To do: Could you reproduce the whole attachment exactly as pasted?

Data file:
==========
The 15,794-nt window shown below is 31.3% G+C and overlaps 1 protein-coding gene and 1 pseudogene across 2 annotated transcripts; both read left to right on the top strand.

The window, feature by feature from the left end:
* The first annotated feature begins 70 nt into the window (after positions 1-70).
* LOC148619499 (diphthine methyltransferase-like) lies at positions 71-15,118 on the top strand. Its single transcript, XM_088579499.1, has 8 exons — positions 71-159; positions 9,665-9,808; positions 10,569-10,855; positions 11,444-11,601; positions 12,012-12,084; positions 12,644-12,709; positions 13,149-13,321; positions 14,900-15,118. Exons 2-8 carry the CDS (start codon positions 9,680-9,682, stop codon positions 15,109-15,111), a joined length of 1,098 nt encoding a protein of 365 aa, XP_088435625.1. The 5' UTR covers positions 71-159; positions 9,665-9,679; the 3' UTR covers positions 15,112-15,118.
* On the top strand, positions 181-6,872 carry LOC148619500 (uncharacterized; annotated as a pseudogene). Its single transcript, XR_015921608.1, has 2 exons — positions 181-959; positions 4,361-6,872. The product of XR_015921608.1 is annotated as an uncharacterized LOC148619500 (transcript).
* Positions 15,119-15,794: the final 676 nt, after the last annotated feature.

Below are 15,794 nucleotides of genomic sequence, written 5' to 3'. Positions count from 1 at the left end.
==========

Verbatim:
The 15,794-nt window shown below is 31.3% G+C and overlaps 1 protein-coding gene and 1 pseudogene across 2 annotated transcripts; both read left to right on the top strand.

The window, feature by feature from the left end:
* The first annotated feature begins 70 nt into the window (after positions 1-70).
* LOC148619499 (diphthine methyltransferase-like) lies at positions 71-15,118 on the top strand. Its single transcript, XM_088579499.1, has 8 exons — positions 71-159; positions 9,665-9,808; positions 10,569-10,855; positions 11,444-11,601; positions 12,012-12,084; positions 12,644-12,709; positions 13,149-13,321; positions 14,900-15,118. Exons 2-8 carry the CDS (start codon positions 9,680-9,682, stop codon positions 15,109-15,111), a joined length of 1,098 nt encoding a protein of 365 aa, XP_088435625.1. The 5' UTR covers positions 71-159; positions 9,665-9,679; the 3' UTR covers positions 15,112-15,118.
* On the top strand, positions 181-6,872 carry LOC148619500 (uncharacterized; annotated as a pseudogene). Its single transcript, XR_015921608.1, has 2 exons — positions 181-959; positions 4,361-6,872. The product of XR_015921608.1 is annotated as an uncharacterized LOC148619500 (transcript).
* Positions 15,119-15,794: the final 676 nt, after the last annotated feature.

Below are 15,794 nucleotides of genomic sequence, written 5' to 3'. Positions count from 1 at the left end.